While bedbug eggs are more difficult to see than adult bedbugs, they’re visible to the naked eye and don’t hide when you search for them. Bedbug eggs are pearly white, oval-shaped, and about the size of a pinhead. They look similar to tiny grains of rice loosely stuck to cracks and crevices between fabrics or wooden furniture.   

Fecal Spots

These spots are smaller and often less noticeable than blood spots. Droppings are often called fecal spotting as they resemble black dots from the tip of a marker. The digested blood appears dark brown or black and smells faintly musty. These dark spots can be found on sheets, pajamas, mattresses, headboards, box springs, walls, curtains, and other surfaces. Yet, they’re most likely found in harborage areas (narrow crevices in furniture and around the seams of mattresses and box springs).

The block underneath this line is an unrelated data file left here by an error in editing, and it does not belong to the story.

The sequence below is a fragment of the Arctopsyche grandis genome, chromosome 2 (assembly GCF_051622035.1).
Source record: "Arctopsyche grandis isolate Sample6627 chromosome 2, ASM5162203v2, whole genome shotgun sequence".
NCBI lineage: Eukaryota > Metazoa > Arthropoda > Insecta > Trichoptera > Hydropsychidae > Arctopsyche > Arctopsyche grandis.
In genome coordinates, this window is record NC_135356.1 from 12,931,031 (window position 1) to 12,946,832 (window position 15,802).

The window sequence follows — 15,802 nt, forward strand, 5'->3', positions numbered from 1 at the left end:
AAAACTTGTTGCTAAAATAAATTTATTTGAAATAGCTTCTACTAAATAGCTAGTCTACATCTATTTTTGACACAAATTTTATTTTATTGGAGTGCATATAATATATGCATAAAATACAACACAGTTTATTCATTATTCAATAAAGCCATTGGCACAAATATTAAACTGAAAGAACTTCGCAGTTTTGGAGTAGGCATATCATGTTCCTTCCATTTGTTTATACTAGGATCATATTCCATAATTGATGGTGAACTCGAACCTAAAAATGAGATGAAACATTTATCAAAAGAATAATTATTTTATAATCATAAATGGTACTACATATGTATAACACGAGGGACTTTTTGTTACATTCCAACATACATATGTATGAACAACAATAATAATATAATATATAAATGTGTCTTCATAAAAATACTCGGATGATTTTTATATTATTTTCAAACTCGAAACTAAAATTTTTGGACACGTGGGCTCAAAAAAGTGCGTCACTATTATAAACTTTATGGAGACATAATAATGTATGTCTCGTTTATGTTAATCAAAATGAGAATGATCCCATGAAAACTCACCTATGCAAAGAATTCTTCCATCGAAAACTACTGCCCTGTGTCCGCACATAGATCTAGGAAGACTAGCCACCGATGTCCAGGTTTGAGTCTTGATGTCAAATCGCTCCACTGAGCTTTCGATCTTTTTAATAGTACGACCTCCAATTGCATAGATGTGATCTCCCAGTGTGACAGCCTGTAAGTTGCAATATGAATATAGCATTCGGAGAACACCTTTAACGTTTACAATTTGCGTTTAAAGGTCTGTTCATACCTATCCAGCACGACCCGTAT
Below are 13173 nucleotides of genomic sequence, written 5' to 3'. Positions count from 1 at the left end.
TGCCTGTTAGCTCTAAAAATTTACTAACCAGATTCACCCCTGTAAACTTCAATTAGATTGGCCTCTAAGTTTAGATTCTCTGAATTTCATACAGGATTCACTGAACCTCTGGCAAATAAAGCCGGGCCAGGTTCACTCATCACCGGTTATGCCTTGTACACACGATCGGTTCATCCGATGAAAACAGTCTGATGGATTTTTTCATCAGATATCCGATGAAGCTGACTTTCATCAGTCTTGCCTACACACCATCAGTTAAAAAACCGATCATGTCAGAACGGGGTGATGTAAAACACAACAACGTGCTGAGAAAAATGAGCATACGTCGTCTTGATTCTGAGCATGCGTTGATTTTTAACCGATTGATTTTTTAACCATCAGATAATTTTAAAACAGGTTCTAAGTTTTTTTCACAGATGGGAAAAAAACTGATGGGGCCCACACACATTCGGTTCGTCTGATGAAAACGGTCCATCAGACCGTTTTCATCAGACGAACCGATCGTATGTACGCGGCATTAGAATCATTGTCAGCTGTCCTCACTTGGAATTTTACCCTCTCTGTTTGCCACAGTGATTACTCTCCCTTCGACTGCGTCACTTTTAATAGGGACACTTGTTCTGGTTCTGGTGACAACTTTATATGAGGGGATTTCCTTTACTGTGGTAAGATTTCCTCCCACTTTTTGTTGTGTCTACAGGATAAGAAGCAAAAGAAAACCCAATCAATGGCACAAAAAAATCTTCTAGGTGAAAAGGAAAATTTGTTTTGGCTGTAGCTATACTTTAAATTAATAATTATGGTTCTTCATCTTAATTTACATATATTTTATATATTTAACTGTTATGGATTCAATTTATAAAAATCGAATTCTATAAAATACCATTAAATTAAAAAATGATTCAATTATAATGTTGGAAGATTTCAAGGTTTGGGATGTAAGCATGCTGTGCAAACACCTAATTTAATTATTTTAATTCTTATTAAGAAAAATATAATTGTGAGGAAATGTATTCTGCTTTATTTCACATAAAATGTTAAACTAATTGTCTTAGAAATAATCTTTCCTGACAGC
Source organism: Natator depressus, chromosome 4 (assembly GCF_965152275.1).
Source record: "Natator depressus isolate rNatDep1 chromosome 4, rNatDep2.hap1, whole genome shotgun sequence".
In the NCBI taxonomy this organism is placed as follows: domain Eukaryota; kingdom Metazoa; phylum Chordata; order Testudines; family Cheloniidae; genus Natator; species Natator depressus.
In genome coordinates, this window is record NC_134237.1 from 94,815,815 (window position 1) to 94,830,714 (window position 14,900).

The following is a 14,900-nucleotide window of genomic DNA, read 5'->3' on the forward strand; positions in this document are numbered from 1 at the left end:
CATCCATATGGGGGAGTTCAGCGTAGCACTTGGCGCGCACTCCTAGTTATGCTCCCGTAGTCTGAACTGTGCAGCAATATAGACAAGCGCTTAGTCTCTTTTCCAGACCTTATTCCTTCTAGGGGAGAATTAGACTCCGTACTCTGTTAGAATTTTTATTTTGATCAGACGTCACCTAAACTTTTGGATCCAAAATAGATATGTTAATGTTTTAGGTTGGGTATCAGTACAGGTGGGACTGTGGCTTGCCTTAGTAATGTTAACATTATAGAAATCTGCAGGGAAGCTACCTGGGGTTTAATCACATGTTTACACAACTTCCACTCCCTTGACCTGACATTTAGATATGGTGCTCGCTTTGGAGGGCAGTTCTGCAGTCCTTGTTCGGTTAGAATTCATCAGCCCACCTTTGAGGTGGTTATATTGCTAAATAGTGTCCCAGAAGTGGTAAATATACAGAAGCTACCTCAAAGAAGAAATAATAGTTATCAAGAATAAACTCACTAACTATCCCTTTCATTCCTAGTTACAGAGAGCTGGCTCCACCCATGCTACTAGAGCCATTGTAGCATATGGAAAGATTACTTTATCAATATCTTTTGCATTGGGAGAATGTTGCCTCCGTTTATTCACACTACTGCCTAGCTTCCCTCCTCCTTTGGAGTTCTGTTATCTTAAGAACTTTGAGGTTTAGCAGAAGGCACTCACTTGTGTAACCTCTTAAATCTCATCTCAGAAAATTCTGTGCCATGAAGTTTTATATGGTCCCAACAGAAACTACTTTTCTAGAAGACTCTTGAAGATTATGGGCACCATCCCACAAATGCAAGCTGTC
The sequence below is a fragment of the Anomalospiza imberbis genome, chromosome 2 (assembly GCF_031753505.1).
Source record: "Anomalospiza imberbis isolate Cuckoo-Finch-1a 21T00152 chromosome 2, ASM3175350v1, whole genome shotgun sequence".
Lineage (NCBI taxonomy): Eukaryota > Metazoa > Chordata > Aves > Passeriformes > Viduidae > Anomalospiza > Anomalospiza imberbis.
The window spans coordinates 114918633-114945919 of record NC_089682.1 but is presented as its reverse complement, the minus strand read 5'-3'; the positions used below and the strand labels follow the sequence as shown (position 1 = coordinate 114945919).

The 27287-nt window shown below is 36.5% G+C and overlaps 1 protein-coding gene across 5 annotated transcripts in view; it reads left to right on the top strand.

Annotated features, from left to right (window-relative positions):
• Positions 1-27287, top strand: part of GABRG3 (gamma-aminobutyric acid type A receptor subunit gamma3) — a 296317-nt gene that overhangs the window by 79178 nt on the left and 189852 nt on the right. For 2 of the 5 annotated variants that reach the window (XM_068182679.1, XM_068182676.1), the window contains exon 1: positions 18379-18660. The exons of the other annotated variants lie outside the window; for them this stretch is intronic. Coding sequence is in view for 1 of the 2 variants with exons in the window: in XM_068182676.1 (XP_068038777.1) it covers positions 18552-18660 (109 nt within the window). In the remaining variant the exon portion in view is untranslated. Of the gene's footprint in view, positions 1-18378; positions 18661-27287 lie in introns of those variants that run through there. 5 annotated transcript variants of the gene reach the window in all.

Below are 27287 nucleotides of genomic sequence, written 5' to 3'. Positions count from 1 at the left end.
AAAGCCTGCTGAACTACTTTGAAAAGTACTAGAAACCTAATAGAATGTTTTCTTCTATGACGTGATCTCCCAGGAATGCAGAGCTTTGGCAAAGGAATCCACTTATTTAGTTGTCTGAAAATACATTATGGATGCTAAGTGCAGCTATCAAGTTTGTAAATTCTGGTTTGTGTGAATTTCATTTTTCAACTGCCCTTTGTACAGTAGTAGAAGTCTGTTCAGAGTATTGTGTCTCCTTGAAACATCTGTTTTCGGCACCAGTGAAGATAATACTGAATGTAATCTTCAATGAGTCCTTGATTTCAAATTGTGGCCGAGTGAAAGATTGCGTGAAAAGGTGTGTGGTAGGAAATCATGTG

Shed Skins

Bedbugs shed their skins as they grow, leaving behind light brown exoskeletons. The shells are yellowish-brown and translucent and come in various sizes throughout the bedbug’s molting cycle. Shed skins are often found clustered around the seams of mattresses and the edges of box springs. As an infestation grows, you may also see them in other areas. Upon recognizing shed skins, you should call your local pest control professional for an inspection to confirm your suspicion of bedbugs. 


What Do Bedbug Bites Look Like?

Bedbug bites are small, red, itchy bumps. Since they resemble other insect bites, they’re not enough to confirm an infestation. However, recognizing them can help connect other signs of an infestation.